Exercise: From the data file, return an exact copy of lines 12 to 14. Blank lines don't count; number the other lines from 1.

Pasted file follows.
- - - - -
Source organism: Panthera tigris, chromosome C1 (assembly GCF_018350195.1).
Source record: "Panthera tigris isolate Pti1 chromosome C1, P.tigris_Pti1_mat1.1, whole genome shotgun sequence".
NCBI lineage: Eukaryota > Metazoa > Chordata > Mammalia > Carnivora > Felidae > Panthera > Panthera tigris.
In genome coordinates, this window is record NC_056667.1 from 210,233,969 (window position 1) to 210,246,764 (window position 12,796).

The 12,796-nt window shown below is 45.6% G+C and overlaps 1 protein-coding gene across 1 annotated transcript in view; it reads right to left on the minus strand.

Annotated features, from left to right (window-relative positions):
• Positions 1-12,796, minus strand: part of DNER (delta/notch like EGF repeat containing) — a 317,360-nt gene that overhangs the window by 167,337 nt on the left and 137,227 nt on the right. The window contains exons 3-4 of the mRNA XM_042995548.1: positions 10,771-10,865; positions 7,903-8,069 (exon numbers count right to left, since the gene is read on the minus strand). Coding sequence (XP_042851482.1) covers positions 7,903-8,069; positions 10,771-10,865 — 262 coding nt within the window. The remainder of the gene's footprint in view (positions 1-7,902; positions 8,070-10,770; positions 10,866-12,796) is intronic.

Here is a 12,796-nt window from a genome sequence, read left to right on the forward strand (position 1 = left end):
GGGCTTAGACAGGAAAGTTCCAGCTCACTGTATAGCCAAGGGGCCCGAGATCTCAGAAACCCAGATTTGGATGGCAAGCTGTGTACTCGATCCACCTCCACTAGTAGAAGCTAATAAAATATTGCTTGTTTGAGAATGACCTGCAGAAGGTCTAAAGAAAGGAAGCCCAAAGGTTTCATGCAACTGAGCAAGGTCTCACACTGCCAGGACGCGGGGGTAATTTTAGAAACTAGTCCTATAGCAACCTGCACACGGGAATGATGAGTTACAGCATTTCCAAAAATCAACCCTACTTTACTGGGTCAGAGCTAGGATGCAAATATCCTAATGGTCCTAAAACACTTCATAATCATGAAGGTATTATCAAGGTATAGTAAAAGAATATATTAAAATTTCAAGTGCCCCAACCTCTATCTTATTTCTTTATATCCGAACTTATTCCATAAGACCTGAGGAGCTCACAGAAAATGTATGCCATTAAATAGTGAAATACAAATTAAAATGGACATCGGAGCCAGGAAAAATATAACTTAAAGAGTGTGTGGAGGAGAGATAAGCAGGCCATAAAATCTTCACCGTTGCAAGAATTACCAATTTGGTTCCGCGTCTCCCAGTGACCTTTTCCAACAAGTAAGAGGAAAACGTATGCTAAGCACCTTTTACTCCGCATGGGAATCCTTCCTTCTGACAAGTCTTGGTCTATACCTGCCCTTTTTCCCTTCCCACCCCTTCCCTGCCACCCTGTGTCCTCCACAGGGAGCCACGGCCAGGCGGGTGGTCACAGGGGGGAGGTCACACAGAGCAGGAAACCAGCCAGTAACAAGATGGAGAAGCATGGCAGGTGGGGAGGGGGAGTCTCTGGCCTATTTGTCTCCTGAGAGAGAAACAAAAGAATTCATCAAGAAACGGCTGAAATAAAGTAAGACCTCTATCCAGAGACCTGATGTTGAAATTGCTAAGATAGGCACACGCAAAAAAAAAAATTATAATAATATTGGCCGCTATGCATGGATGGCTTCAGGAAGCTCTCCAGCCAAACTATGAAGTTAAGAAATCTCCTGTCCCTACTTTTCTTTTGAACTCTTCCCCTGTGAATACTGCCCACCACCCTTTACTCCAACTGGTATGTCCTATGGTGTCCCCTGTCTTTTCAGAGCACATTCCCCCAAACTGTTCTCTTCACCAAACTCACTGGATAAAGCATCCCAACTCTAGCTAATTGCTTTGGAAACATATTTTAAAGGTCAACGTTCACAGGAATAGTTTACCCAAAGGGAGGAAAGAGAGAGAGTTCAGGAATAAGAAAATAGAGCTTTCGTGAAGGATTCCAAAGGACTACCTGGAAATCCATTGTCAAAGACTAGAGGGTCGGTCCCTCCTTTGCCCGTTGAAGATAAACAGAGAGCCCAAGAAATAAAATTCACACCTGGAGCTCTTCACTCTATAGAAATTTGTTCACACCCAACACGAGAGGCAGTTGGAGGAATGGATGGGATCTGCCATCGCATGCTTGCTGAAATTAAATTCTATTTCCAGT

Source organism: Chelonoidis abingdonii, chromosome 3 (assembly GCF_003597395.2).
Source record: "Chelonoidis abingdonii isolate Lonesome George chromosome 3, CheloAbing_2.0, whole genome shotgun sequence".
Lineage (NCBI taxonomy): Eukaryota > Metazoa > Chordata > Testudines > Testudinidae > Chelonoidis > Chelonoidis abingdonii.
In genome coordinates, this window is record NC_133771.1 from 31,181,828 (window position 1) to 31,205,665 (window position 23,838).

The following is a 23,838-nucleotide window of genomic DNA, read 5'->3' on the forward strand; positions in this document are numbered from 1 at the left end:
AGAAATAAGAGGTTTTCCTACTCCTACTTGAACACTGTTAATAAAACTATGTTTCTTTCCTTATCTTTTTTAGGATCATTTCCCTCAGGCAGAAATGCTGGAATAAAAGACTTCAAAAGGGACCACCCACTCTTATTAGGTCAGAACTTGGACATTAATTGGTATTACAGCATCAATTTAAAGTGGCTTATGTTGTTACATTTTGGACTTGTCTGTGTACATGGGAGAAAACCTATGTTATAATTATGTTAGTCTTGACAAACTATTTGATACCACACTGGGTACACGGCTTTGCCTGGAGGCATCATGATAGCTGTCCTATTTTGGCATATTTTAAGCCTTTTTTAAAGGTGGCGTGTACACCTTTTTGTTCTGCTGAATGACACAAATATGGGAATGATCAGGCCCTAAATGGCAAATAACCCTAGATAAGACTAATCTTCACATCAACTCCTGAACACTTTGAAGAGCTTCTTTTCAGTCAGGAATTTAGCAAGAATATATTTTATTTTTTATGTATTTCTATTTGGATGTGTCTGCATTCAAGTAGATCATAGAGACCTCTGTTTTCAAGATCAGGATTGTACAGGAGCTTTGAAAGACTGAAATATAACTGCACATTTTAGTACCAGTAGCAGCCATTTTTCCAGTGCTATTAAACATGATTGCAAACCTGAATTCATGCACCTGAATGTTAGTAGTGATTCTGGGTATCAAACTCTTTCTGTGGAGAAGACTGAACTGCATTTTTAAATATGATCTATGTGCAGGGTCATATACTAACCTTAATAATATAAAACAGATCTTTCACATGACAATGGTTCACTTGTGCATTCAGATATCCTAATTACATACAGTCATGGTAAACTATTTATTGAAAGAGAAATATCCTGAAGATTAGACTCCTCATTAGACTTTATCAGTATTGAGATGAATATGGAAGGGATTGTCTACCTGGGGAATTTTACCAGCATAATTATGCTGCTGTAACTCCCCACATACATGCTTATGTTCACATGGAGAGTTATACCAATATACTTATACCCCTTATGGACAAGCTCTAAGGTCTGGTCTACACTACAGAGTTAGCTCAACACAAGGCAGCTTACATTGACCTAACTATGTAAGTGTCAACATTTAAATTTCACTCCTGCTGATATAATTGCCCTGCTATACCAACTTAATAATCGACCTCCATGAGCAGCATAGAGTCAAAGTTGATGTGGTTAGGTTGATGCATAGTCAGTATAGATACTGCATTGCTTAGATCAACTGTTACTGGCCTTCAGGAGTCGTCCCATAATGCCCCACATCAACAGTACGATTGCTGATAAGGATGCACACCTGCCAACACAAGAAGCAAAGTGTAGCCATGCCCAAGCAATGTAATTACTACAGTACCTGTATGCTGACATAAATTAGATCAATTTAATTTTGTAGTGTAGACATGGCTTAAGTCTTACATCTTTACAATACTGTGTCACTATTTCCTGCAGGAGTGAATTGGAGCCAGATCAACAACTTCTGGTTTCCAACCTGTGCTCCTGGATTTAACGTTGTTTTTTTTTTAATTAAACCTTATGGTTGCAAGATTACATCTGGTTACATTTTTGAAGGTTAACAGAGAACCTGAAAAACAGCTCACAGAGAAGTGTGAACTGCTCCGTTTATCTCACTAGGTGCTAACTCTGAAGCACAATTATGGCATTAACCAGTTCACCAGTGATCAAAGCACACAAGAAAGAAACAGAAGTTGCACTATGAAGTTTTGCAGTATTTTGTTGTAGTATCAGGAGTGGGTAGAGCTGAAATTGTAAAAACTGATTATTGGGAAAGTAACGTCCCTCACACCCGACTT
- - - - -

Lineage (NCBI taxonomy): Eukaryota > Metazoa > Chordata > Testudines > Testudinidae > Chelonoidis > Chelonoidis abingdonii.
In genome coordinates, this window is record NC_133771.1 from 31,181,828 (window position 1) to 31,205,665 (window position 23,838).

The following is a 23,838-nucleotide window of genomic DNA, read 5'->3' on the forward strand; positions in this document are numbered from 1 at the left end: